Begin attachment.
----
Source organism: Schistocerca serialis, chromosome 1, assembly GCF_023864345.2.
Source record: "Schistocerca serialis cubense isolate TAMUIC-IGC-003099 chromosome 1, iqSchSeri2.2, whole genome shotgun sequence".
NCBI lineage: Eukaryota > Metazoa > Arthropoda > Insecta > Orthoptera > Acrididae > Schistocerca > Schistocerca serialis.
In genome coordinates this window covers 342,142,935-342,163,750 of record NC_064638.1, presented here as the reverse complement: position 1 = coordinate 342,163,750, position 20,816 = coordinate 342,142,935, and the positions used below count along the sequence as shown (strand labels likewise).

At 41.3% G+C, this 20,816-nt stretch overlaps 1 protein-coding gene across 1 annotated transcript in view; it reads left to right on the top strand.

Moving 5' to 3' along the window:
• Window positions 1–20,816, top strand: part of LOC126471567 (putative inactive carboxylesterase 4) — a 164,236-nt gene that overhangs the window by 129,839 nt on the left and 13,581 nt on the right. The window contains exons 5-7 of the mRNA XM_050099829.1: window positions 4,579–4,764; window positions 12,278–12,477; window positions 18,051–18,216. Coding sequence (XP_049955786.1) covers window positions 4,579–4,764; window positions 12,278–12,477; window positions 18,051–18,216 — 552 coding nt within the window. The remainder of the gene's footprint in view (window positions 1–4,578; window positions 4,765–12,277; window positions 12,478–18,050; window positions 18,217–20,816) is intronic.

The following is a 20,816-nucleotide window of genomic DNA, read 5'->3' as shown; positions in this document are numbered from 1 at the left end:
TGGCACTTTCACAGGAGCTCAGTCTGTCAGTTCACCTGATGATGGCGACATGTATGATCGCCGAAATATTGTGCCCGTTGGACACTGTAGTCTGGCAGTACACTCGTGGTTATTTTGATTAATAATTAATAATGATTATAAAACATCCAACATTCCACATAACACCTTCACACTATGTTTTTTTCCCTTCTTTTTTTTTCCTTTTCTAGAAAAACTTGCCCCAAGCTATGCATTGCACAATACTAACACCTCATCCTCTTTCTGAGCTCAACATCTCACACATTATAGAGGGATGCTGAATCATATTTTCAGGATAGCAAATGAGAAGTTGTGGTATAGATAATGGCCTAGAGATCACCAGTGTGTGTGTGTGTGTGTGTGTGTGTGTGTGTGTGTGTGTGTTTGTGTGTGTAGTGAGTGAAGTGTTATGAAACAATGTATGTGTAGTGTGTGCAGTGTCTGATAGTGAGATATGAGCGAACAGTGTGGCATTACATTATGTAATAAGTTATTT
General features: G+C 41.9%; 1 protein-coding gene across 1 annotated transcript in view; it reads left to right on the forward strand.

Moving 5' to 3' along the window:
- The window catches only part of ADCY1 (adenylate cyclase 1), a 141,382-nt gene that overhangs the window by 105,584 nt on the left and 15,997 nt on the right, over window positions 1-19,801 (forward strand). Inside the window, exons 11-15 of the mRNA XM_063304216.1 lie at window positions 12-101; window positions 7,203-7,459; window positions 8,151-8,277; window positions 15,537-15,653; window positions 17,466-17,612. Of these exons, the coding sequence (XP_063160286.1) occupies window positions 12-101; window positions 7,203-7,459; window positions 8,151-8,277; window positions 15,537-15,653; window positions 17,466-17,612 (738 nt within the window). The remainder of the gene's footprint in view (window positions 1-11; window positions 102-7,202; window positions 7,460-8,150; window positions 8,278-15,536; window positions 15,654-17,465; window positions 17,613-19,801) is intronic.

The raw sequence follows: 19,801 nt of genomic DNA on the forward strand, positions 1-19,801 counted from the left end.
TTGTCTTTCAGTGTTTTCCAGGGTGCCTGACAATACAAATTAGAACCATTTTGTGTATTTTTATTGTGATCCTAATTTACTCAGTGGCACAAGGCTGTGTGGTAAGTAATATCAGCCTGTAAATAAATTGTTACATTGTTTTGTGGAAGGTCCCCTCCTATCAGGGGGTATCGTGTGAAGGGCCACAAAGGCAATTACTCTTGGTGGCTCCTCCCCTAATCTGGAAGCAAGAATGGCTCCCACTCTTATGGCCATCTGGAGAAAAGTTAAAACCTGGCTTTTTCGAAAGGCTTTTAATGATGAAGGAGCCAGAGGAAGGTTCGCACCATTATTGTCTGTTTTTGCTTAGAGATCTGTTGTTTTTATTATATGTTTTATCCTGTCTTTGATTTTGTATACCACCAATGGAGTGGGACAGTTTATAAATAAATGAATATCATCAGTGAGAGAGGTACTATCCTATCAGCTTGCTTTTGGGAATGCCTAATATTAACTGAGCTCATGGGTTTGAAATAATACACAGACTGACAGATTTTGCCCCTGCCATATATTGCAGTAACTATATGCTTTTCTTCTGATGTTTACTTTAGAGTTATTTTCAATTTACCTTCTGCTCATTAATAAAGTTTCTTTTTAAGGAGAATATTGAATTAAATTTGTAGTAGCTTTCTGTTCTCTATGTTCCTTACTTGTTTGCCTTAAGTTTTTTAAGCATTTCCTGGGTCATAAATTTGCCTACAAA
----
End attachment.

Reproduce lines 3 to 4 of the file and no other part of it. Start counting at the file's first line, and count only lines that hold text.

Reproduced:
NCBI lineage: Eukaryota > Metazoa > Arthropoda > Insecta > Orthoptera > Acrididae > Schistocerca > Schistocerca serialis.
In genome coordinates this window covers 342,142,935-342,163,750 of record NC_064638.1, presented here as the reverse complement: position 1 = coordinate 342,163,750, position 20,816 = coordinate 342,142,935, and the positions used below count along the sequence as shown (strand labels likewise).